• Mattresses: The crib mattress should be a snug fit, reaching every corner of the crib’s frame. If more than two fingers fit between the crib and the side of the mattress, the mattress is too small.
  • Inheritance: If your crib is a hand-me-down, be sure it meets current standards. Check for stable hinges, as well as sharp or protruding pieces. If it’s made of wood, ensure the finish is smooth and splinter-free.

Other Parameters to Consider While Buying A Crib:

  • Slats: The slats of a crib should be no more than 2-3/8″ apart. Anything more, and there is a chance of the baby’s arms or legs getting stuck in the gap.
  • Corner posts: The height of corner posts should not exceed 1/16th of an inch. Anything higher, and there is a danger of your child’s clothing getting caught in it.
  • The minimum distance between the top of the lowest mattress height and the top of the crib side rails should be 26 inches.
  • Paint: Ensure that the brand you have chosen only uses non-toxic, baby-safe paints on its nursery products.
  • Crib mattress: Mattresses should be bought along or as soon as a decision on which crib to buy. Crib mattresses should fit snugly in the crib and be no more than 6 inches thick. Please read our guide on how to select a crib mattress here.
  • Mattress sheet: Along with getting a well-fitting mattress, it’s important to get a few soft fitted sheets that fit perfectly over the crib mattress. These and a few waterproof pads prevent any accidents from seeping into the mattress.
  • Side rail – Cribs with a drop-side no longer meet safety requirements. Buy only cribs that have fixed, stationary side rails.
  • Check the CPSC website to see if the crib you have chosen has been recalled.

Safety checklist while setting up your nursery

  • All cribs come with assembly instructions. It’s essential to follow them so that the crib is set up the right way. Make sure the crib is steady and seems sturdy.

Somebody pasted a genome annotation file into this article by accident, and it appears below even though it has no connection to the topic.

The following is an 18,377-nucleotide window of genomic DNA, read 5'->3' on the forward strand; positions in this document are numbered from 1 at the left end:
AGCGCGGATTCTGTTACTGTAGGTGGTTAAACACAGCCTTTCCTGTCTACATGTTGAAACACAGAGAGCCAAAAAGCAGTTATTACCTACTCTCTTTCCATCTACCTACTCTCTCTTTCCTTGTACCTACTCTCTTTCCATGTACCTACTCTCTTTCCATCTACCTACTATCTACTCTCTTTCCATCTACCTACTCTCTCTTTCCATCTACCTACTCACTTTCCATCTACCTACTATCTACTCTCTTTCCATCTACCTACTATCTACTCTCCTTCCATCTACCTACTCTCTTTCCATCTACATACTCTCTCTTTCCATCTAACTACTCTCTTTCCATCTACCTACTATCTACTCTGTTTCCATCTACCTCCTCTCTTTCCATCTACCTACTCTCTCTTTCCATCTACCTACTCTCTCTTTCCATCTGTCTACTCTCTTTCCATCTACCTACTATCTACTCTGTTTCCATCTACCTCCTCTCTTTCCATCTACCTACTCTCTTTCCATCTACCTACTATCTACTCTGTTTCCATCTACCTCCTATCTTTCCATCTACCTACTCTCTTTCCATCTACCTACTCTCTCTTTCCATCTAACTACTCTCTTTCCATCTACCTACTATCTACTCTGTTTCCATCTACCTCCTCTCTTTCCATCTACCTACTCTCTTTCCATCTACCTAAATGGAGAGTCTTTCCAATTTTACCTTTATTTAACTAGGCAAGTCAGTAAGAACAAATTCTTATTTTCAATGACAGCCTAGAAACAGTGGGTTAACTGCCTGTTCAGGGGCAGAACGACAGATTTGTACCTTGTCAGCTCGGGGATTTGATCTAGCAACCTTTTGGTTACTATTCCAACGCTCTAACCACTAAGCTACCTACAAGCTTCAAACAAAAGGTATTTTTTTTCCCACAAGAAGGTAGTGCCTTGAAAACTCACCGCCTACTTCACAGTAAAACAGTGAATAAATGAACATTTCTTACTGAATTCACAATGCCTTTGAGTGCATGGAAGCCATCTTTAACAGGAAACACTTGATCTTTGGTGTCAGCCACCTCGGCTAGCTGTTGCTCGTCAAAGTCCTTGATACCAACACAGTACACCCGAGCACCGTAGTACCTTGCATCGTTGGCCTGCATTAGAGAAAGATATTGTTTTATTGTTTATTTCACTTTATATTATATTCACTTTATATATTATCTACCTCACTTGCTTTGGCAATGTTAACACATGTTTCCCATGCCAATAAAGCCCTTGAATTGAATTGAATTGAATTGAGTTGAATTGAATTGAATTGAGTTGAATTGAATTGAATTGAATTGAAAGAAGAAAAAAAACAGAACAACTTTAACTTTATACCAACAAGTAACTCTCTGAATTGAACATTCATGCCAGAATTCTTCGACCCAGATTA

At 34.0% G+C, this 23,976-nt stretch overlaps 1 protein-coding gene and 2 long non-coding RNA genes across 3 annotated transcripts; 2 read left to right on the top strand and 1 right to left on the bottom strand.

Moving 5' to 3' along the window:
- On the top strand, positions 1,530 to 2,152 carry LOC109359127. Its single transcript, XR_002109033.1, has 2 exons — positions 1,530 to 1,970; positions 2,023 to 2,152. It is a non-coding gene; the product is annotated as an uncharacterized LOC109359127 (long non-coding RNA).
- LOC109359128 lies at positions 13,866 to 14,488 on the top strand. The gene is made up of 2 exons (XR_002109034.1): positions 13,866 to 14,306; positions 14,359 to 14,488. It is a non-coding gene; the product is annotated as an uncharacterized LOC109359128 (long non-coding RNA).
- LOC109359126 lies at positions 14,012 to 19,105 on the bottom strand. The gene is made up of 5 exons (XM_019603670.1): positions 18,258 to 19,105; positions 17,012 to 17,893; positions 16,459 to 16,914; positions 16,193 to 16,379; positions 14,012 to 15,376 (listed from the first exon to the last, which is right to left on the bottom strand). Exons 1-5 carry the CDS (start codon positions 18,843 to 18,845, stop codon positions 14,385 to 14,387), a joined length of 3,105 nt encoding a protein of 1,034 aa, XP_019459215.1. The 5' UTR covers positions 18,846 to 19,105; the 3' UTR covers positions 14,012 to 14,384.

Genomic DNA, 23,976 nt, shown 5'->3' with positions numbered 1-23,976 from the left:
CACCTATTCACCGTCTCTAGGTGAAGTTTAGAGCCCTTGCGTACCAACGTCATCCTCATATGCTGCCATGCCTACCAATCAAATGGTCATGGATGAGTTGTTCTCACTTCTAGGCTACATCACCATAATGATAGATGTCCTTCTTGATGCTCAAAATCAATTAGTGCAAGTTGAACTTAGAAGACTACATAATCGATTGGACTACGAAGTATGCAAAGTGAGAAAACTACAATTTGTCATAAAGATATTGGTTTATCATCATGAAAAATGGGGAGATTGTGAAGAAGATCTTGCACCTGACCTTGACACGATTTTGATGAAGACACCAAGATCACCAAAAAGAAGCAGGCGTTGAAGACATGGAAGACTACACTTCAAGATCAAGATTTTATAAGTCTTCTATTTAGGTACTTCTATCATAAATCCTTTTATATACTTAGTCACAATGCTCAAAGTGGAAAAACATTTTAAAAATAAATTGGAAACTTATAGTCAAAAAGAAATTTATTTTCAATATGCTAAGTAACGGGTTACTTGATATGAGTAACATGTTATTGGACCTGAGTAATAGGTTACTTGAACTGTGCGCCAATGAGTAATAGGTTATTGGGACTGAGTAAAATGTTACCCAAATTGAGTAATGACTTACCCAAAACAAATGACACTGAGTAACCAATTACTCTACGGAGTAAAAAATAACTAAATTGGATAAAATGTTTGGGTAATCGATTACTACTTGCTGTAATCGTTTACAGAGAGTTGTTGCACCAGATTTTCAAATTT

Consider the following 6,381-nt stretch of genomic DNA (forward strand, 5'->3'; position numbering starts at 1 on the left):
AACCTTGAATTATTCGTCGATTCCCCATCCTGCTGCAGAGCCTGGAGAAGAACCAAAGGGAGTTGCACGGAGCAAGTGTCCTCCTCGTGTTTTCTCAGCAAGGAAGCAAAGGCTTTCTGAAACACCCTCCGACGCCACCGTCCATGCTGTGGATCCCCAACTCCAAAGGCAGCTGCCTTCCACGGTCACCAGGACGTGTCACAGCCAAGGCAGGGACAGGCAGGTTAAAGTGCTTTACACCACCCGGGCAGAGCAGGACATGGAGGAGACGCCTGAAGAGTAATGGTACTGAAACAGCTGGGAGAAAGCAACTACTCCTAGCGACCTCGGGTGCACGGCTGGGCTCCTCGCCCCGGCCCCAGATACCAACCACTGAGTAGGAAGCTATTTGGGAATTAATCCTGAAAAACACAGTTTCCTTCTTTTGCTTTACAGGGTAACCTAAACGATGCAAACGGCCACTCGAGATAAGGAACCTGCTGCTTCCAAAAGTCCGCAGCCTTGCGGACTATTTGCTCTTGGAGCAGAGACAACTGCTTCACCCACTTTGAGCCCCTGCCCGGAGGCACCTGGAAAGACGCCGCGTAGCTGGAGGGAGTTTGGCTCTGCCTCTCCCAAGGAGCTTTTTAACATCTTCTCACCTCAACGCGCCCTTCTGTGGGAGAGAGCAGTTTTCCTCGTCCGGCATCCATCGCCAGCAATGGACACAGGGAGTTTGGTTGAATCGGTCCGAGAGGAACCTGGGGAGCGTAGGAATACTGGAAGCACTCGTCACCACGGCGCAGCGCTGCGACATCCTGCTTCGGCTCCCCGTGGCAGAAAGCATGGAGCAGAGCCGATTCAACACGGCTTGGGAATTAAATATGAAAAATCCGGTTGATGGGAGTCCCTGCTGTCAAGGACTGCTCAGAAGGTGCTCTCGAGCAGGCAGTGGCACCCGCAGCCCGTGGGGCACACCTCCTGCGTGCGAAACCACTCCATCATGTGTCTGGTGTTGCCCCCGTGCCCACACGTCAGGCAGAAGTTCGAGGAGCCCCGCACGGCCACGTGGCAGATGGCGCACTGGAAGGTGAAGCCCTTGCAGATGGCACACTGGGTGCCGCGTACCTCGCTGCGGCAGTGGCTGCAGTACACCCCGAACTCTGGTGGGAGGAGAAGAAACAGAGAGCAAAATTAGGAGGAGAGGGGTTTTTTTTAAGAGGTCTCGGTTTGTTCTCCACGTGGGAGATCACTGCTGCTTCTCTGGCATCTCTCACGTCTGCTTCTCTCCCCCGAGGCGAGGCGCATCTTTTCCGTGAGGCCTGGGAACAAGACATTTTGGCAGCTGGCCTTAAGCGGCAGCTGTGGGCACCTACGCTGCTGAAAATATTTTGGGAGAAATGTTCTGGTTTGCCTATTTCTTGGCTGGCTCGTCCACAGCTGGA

• Crib bumpers are not necessary and can pose a suffocation or strangulation risk.
  • When it comes to accessorizing a crib, Bare is best! However tempting it may be, the crib and mattress should be devoid of any extras – pillows, soft toys, blankets should be avoided.
  • Place cribs away from windows and ensure no loose strings or cords are hanging over the crib.
  • Vacuum the underside of a crib regularly to avoid the collection of dust
  • Ensure the nursery or room where the crib is kept has adequate ventilation.
  • While we recommend buying a new crib if you must purchase a second hand one, make sure that it meets current safety standards.

Creating a Safe Sleeping Environment

If a mattress is not included with the crib, parents should ensure they select a mattress measured exactly to fit the crib’s dimensions. According to the Academy of Pediatrics, the mattress should be very firm and not sag under the baby’s weight. Sheets should be fitted tightly to the mattress size.  

“The top of the crib rail should be at least 26 inches from the top of the mattress.” Parents should search for cribs with numerous levels for mattress height to gradually lower the mattress as babies grow taller.

Slats or bars around the crib should be no farther apart than 2 3/8 inches. The sleeping space inside the crib should be bare, without pillows, blankets, or toys. Additionally, parents should completely avoid using bumper pads that tie on or otherwise prop against crib slats or sides.  

A statement from the AAP asserts, “Crib bumpers are decorative only; they do not serve any safety purpose whatsoever. The science is clear that crib bumpers pose a serious suffocation hazard to children, and that evidence has grown since CPSC first began reviewing this issue in 2012.” Further, the AAP recommends that crib headboards and footboards be solid without decorative cutouts to avoid fingers and limbs getting caught. And cribs should not include corner posts, as these could snag clothing and cause safety issues.